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I recently switched brokerages to TD Ameritrade (NYSE:AMTD) - a switch that I'm relishing so far. The trading platform is simple and easy and beats the pants off of my old brokerage. As I was toying around with some of the new tools, I started to look through the stock screener.

For purposes of simply messing around, I entered in some (what I thought to be) incredibly nice variables for a stock - a P/E under 10, EPS and revenue growth over 100%, and a price to book value under 1.

Amongst the list of 8 or 9 small caps and stocks that I hadn't heard about stood one peculiar name, bond insurer MBIA (NYSE:MBI). My extent of knowledge on MBIA is simply what I've read in "Confidence Game", the book about how Bill Ackman bet against the company before the financial crisis and consequently raked in billions of dollars in profit.

You may remember MBIA from its Hindenberg-esque implosion during the 2007/08 financial crisis. MBIA spent the better part of 2013 settling its beef with Bank of America (NYSE:BAC) and trying to get its balance sheet in order to remain solvent and on its two feet.

MBI Total Current Assets (Quarterly) Chart

MBI Total Current Assets (Quarterly) data by YCharts

During 2013, MBIA stock has been quietly returning about 44% for the last twelve months, and about 18% for the last three months alone to end 2013 and start 2014. The stock has been climbing - albeit like a person struggling to get out of quicksand, since 2009 slowly and steadily. Since the days of it's catastrophe, it's yielded almost 600%.

Coverage of the stock has been few and far between, and it's been swept under the rug the last few years. Well, now its 2014, and it might be time to take one more look at MBIA.

MBIA spent the last few years trying to not to fall after getting wobbly knees as a result of the financial crisis. Competitors like Ambac wound up filing for bankruptcy.

MBI Chart

MBI data by YCharts

MBIA has been working diligently to get costs under control for the last few years. The company's revenue growth and EPS growth continue to look promising. MBIA reported a net income of $132 million in Q3, vs. $7 million in Q3 of 2012.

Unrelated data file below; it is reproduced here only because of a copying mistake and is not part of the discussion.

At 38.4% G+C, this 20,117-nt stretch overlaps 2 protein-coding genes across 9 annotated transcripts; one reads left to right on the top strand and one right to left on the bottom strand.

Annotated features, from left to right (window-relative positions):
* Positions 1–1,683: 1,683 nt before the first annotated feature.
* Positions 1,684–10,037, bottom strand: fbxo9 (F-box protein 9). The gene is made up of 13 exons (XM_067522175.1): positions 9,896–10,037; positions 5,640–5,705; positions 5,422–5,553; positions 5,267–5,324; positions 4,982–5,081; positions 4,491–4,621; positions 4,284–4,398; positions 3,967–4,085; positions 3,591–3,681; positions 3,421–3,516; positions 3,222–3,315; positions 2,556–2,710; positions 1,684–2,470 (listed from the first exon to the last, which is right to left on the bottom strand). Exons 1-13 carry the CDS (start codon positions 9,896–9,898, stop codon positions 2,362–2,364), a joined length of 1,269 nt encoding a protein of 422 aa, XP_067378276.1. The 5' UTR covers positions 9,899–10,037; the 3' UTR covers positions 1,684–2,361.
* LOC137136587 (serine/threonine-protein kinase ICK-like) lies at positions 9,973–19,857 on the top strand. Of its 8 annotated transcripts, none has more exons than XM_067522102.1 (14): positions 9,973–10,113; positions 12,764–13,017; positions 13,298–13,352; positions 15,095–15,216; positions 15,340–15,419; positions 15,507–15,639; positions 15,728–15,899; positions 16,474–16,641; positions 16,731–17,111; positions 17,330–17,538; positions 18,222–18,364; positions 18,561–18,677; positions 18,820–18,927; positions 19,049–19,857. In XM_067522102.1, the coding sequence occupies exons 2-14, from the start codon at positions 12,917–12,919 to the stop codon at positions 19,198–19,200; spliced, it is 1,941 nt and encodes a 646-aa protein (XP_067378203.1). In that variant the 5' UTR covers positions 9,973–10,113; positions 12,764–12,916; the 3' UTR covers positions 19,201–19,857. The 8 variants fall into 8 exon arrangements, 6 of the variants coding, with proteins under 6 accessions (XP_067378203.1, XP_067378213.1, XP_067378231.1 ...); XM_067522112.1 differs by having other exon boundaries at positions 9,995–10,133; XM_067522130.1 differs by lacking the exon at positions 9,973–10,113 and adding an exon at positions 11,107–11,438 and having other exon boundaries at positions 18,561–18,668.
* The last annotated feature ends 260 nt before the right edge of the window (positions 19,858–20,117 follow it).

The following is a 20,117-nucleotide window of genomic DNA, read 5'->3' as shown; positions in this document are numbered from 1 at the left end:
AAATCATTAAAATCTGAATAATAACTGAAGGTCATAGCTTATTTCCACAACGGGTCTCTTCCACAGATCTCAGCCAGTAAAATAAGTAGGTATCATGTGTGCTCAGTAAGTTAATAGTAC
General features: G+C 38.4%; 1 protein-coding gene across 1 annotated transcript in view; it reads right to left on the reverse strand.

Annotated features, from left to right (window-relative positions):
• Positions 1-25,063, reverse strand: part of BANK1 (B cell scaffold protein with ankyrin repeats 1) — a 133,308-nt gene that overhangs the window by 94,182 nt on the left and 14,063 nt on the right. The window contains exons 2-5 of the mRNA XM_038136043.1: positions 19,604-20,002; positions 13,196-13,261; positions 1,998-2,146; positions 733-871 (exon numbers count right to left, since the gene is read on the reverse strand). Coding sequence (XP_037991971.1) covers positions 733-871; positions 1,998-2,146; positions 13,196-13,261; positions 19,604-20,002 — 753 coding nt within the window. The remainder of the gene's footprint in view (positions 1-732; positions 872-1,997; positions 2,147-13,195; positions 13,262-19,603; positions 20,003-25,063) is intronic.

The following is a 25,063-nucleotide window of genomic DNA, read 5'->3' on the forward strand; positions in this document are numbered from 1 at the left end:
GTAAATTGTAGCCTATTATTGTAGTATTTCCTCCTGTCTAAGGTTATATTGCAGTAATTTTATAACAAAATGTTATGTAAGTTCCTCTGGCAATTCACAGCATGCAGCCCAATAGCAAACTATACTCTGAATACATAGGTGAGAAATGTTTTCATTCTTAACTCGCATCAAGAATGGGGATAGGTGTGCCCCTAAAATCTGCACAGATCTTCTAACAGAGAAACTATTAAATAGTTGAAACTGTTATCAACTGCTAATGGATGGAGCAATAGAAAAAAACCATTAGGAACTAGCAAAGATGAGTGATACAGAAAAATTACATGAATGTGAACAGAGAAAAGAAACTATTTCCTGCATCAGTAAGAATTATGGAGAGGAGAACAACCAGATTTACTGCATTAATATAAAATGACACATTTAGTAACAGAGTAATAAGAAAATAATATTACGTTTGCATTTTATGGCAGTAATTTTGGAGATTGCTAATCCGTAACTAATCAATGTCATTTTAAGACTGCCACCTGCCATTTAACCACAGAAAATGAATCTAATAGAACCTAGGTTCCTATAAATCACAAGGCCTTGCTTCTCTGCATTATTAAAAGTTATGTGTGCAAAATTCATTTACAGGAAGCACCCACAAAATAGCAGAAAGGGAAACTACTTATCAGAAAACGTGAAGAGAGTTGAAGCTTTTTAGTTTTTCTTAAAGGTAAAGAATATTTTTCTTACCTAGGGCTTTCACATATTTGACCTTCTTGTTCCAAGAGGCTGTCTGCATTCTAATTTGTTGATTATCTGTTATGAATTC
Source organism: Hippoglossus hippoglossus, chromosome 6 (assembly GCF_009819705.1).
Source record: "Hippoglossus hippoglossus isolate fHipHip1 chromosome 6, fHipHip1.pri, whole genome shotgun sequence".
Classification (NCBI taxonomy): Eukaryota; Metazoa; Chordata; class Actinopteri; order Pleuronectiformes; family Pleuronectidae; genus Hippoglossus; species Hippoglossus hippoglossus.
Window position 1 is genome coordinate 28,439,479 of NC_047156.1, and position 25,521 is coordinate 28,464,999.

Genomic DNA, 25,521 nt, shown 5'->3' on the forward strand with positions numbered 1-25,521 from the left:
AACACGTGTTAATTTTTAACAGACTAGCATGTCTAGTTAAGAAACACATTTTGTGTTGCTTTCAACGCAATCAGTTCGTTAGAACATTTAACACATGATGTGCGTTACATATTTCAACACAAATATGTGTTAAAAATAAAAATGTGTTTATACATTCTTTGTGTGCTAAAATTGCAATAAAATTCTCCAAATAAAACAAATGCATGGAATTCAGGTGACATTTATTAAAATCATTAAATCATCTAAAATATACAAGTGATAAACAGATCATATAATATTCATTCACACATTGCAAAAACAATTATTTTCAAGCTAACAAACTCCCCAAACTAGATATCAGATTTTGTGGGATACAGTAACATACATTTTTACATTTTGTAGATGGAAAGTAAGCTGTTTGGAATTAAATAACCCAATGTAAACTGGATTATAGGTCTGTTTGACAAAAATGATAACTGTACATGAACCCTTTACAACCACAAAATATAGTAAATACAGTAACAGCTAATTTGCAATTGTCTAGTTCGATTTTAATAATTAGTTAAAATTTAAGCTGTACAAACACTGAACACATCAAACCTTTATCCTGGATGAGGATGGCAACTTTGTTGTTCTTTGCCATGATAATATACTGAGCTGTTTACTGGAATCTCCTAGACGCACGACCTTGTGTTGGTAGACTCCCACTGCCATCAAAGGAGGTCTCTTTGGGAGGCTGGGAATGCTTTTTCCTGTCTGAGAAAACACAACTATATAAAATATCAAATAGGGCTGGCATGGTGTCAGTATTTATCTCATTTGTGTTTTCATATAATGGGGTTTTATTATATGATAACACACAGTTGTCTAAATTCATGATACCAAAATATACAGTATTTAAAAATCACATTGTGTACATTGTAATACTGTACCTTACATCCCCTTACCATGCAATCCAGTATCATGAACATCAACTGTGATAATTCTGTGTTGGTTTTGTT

MBI Net Income (Quarterly) Chart

MBI Net Income (Quarterly) data by YCharts

The fact is that MBIA continues to trade at an extremely attractive P/E ratio of barely over 3. Additionally, it's price to book value is around 0.80. These two fundamental indicators give a look into how much the market has roped in the valuation of this company based on fears of insolvency.

MBI PE Ratio (<a href=

MBI PE Ratio (TTM) data by YCharts

Shorts continue to duck out of the stock as time marches forward and MBIA continues to show bits and pieces more of a foundation to stand on. The short interest is also relatively low and has been on the constant decline since the 07-08 mess - 5.38% of the float as of 12/15/13.

MBI Short Interest Chart

MBI Short Interest data by YCharts

The short interest has come down as MBIA's earnings continue to show traction for the company. Short interest has dropped as much as 20% in the last quarter alone.

With very little analyst coverage over the last couple of years, MBIA remains this stock that most people have written off and forgotten about. However, if it can continue to grow its revenue and stay on its feet, MBIA does present a serious potential long term growth stock, as through traditional metrics it's undervalued.

Like BP, which I also just wrote about, MBIA's fundamentals are screaming buy. And, also like BP, its got one giant roadblock in its way for the time being. But, if it can prove its long-term solvency and staying power, there's no doubt there's a chance for a major growth story here.

MBIA is definitely worth keeping an eye on. I might nibble at a long position in the coming week.

Best of luck to all investors.

Source: MBI, Eh?